While we understand well how two classical dipoles interact with each other, the problem becomes much more complex and interesting when we put many dipoles together and form a dipolar fluid, especially when collective quantum effects become important. A dipolar exciton fluid in a semiconductor bilayer is a wonderful system to look for the very rich quantum-collective physics that is theoretically predicted for ultra-cold dipoles. Furthermore, these exciton fluids can be utilized for new types of circuitry on a chip.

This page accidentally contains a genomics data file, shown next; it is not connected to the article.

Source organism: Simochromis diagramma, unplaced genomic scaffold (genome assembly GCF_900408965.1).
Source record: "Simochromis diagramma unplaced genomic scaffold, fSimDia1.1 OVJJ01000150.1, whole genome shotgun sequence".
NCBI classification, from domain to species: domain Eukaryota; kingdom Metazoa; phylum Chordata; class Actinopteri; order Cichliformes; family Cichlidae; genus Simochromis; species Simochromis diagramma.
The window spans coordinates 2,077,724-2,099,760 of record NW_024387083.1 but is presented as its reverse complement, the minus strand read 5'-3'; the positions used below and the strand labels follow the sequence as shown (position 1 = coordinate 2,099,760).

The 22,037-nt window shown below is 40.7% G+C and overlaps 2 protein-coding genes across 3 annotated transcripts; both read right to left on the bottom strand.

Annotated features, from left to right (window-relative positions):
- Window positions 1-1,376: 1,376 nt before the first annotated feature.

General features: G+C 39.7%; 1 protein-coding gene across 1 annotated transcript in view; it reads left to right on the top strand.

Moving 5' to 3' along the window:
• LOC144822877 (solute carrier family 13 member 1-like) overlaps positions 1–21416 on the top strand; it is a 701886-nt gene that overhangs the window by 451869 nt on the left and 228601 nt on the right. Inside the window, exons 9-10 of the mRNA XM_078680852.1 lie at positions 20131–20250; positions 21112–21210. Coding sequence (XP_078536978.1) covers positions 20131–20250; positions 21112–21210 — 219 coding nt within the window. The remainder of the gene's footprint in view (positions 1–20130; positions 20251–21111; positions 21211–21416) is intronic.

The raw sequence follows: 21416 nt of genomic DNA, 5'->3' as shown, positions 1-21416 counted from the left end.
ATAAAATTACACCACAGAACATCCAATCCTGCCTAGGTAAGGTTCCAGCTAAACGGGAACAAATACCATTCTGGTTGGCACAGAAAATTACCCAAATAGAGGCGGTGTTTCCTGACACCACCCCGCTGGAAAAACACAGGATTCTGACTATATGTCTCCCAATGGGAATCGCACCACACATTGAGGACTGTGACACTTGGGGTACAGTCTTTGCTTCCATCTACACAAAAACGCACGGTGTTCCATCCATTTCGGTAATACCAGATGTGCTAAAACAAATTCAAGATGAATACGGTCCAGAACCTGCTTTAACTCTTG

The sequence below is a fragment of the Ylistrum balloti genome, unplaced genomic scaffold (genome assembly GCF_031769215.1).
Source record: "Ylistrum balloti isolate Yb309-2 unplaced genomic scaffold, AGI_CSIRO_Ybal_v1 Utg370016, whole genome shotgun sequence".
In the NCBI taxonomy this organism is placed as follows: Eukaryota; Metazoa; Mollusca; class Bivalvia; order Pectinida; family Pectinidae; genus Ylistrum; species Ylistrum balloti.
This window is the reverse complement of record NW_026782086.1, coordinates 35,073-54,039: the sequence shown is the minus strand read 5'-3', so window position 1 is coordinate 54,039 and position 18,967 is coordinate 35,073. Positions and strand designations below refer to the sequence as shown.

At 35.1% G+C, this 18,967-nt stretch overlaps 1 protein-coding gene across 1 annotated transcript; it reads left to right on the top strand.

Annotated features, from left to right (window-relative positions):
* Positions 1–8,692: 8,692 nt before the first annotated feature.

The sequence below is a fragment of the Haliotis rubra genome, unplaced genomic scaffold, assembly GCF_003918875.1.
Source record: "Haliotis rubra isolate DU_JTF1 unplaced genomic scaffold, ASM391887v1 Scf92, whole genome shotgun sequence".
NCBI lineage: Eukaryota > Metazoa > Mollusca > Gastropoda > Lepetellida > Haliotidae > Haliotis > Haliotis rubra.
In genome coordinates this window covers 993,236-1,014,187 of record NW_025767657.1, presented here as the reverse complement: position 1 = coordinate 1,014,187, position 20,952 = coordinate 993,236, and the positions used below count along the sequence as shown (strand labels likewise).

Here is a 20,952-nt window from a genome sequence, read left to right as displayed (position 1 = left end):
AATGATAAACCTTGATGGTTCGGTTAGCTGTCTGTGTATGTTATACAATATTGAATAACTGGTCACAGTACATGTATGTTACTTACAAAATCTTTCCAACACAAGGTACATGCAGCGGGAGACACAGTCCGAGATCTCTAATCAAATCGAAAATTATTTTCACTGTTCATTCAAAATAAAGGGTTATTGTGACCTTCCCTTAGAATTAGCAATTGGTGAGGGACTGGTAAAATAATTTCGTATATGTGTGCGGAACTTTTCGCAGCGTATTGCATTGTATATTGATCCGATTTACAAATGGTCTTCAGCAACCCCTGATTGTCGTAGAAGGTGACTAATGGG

I will give an overview of the recent research highlights on dipolar exciton fluids, with many new exciting observations such as a transition from a classical to a quantum correlated fluid, evidences for a macroscopic formation of an incompressible dark liquid, as well as observations of very long spin lifetimes. I will also present some proof-of-principle experiments of building blocks for a complex excitonic circuitry and of the ability to form dipolar molecules with out-of-plane interactions.